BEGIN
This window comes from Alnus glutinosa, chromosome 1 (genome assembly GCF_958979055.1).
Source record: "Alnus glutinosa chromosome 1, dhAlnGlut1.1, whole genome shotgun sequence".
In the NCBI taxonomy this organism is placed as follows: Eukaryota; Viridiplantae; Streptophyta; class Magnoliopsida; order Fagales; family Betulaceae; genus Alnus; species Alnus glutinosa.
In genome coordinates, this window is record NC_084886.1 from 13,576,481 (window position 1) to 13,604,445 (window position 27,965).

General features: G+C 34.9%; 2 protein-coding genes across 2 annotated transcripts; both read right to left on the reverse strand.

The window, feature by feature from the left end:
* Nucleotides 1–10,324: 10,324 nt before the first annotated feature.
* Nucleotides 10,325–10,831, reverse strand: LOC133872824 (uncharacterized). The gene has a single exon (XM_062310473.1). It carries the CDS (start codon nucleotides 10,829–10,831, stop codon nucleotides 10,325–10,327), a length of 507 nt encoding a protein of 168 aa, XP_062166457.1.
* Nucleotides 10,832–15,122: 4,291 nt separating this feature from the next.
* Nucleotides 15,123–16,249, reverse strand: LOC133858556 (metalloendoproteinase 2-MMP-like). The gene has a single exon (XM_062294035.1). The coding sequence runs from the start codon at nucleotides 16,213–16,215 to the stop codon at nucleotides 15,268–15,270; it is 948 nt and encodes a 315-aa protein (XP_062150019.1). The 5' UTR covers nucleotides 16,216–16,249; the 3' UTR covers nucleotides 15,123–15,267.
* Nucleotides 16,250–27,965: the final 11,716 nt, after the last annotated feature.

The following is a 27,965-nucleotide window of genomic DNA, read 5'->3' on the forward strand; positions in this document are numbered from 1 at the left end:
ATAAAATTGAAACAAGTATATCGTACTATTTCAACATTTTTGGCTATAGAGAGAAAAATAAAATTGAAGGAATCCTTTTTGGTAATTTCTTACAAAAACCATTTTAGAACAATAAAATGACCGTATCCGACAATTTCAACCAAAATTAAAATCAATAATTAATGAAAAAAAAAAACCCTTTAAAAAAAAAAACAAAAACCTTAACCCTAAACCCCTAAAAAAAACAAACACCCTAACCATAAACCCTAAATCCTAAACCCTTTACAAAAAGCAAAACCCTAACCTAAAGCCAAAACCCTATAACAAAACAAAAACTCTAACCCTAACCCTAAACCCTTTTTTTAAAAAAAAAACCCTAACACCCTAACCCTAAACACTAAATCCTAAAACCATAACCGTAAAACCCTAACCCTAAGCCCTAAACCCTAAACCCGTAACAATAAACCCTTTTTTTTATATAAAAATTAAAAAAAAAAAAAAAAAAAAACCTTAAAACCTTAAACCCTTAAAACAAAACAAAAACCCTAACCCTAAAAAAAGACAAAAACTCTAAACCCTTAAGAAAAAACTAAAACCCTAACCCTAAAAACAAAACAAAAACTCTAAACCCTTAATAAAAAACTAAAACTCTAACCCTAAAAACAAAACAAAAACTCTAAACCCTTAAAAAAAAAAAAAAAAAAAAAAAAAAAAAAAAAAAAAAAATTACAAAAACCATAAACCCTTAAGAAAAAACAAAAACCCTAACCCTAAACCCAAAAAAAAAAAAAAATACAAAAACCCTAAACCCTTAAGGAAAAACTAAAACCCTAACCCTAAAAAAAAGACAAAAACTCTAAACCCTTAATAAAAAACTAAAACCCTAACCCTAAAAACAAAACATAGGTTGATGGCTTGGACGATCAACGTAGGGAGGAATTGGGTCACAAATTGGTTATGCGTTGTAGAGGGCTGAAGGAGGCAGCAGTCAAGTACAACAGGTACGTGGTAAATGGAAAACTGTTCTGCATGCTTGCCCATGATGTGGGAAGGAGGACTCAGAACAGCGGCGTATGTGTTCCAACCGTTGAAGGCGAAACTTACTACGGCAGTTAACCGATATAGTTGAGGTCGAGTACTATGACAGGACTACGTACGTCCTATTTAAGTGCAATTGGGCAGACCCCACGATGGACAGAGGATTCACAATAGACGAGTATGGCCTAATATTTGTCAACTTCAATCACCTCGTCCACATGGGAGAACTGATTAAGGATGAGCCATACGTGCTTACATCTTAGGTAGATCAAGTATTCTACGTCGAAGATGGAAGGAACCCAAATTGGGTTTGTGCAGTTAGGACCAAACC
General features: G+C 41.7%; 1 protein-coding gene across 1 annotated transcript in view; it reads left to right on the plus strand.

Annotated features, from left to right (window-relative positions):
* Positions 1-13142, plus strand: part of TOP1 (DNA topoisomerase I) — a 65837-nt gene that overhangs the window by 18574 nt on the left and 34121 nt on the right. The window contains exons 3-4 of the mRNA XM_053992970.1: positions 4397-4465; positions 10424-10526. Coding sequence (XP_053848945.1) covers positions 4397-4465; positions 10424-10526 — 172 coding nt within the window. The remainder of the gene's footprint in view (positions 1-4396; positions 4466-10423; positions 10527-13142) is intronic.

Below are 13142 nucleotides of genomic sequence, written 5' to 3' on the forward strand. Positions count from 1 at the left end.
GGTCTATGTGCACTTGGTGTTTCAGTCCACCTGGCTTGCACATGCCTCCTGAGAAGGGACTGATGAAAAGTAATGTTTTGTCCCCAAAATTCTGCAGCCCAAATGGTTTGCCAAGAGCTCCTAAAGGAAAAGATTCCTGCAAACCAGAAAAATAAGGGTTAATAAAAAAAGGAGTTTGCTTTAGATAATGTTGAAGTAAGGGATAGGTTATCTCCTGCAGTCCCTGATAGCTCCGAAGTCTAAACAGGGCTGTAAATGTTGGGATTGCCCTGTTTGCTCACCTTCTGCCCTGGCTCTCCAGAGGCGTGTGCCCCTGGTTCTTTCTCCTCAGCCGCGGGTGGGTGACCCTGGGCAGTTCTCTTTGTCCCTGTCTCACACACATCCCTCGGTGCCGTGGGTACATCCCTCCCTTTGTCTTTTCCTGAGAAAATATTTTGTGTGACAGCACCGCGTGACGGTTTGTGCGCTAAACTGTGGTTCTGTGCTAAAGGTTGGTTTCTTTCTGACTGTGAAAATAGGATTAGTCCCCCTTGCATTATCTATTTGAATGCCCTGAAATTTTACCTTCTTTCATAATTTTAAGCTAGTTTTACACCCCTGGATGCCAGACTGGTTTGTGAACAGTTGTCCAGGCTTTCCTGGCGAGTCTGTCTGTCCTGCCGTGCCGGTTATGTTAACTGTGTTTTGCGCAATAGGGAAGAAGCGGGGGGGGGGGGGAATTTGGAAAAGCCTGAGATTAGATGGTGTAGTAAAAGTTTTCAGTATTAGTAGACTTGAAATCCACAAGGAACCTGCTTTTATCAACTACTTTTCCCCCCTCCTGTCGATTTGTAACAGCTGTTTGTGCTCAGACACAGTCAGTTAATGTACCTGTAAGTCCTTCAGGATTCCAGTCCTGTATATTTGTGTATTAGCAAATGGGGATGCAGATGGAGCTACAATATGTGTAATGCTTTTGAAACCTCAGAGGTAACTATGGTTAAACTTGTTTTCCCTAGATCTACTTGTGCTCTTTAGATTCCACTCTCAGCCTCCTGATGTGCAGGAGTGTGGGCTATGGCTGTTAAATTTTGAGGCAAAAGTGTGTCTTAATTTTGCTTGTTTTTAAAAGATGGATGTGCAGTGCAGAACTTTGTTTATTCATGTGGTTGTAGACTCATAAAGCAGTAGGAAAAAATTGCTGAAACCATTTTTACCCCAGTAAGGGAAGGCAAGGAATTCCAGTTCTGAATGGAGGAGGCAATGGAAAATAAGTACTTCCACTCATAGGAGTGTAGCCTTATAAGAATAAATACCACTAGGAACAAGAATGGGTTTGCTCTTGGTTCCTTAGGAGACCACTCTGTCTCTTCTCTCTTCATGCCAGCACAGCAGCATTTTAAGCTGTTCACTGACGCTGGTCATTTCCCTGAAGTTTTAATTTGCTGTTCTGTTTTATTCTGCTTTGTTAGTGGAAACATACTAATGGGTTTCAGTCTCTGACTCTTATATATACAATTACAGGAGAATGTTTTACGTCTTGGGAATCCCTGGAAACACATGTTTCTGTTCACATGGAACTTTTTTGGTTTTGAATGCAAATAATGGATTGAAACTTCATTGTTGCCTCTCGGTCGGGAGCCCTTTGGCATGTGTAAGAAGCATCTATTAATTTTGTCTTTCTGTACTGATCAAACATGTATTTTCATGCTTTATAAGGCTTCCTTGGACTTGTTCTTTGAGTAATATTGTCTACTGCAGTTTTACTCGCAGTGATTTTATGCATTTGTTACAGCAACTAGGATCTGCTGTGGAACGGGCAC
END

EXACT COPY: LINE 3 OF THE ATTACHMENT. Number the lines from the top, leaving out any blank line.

In the NCBI taxonomy this organism is placed as follows: Eukaryota; Viridiplantae; Streptophyta; class Magnoliopsida; order Fagales; family Betulaceae; genus Alnus; species Alnus glutinosa.